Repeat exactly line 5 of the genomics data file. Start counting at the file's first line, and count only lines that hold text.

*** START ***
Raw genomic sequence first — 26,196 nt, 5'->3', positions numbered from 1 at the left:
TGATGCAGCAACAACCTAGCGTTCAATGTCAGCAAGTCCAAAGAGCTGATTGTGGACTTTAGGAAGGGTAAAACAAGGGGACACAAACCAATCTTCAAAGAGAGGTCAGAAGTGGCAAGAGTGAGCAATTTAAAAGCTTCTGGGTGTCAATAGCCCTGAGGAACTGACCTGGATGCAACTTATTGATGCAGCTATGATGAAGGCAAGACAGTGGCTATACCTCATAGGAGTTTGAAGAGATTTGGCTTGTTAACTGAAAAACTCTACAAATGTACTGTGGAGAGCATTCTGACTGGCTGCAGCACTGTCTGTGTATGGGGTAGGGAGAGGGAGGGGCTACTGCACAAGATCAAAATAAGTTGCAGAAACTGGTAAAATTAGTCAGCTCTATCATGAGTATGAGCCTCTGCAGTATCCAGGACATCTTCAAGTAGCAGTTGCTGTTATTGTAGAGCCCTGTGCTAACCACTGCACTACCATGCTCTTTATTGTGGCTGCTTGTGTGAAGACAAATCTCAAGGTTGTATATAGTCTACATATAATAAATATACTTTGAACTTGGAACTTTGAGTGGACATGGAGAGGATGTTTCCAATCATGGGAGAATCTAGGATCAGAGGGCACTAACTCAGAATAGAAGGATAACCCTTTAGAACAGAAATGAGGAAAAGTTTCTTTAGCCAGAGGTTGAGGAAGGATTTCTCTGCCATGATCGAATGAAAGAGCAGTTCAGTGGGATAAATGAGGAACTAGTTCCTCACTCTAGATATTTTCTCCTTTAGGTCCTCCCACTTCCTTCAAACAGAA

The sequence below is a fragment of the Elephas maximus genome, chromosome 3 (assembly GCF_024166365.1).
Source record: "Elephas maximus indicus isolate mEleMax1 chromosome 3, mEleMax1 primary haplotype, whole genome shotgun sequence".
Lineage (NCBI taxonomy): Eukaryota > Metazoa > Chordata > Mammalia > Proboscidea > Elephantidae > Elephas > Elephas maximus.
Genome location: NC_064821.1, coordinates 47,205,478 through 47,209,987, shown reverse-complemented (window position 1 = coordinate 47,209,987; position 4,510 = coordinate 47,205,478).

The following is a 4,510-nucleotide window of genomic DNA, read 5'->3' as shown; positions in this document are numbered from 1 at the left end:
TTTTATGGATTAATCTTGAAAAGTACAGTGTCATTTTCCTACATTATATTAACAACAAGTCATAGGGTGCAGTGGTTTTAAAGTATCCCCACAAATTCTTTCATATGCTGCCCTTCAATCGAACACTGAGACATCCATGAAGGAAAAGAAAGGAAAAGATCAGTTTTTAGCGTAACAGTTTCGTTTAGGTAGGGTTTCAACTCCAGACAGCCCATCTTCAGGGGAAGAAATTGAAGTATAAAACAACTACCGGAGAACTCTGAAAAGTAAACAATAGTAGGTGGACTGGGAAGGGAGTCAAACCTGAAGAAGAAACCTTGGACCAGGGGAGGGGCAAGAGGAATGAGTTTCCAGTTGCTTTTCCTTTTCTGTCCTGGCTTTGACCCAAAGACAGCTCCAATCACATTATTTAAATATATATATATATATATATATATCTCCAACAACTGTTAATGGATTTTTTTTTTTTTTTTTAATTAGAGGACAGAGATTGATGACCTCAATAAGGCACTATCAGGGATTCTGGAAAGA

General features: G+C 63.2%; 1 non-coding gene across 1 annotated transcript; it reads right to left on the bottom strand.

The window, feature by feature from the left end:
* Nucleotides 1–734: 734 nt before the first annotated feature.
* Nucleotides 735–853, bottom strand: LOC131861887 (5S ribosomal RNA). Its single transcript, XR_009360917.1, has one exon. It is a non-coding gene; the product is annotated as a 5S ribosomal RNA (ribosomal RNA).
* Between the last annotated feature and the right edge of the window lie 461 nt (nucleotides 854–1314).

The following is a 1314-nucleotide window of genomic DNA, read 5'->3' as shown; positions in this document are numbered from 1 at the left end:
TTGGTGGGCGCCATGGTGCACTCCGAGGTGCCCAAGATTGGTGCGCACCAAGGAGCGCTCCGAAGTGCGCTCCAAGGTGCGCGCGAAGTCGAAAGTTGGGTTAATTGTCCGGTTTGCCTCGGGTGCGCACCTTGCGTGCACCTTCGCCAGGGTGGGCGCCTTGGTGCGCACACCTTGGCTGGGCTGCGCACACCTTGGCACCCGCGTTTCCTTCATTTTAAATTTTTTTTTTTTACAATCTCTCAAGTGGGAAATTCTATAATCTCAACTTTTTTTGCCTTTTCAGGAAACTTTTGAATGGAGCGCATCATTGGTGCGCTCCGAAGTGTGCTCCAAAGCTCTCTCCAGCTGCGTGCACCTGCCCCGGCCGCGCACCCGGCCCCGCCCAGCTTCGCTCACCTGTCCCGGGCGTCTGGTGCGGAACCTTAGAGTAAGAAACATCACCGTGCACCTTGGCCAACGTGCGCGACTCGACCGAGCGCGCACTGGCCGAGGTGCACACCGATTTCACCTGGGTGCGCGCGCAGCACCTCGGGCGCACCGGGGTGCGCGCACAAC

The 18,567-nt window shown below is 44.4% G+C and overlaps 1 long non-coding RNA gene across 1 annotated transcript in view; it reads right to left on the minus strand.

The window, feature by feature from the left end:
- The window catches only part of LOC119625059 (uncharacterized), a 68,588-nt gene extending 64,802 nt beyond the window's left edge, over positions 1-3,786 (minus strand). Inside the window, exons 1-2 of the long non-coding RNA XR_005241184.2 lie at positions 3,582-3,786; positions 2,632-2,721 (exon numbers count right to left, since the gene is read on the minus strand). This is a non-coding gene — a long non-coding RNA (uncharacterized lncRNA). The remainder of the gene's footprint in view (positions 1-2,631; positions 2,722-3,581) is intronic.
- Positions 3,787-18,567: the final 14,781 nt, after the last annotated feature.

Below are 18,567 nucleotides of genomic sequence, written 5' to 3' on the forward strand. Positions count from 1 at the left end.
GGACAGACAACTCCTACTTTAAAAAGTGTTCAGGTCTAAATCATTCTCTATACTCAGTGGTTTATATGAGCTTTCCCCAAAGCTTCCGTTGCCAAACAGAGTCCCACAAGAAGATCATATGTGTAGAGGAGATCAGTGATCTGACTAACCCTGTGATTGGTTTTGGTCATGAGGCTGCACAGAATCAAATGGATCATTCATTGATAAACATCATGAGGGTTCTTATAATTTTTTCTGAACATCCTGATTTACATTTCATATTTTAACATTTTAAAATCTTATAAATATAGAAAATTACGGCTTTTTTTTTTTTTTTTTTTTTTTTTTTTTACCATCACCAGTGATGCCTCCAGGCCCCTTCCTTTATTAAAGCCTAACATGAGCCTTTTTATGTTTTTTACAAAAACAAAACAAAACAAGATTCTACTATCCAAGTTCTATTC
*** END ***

Lineage (NCBI taxonomy): Eukaryota > Metazoa > Chordata > Mammalia > Proboscidea > Elephantidae > Elephas > Elephas maximus.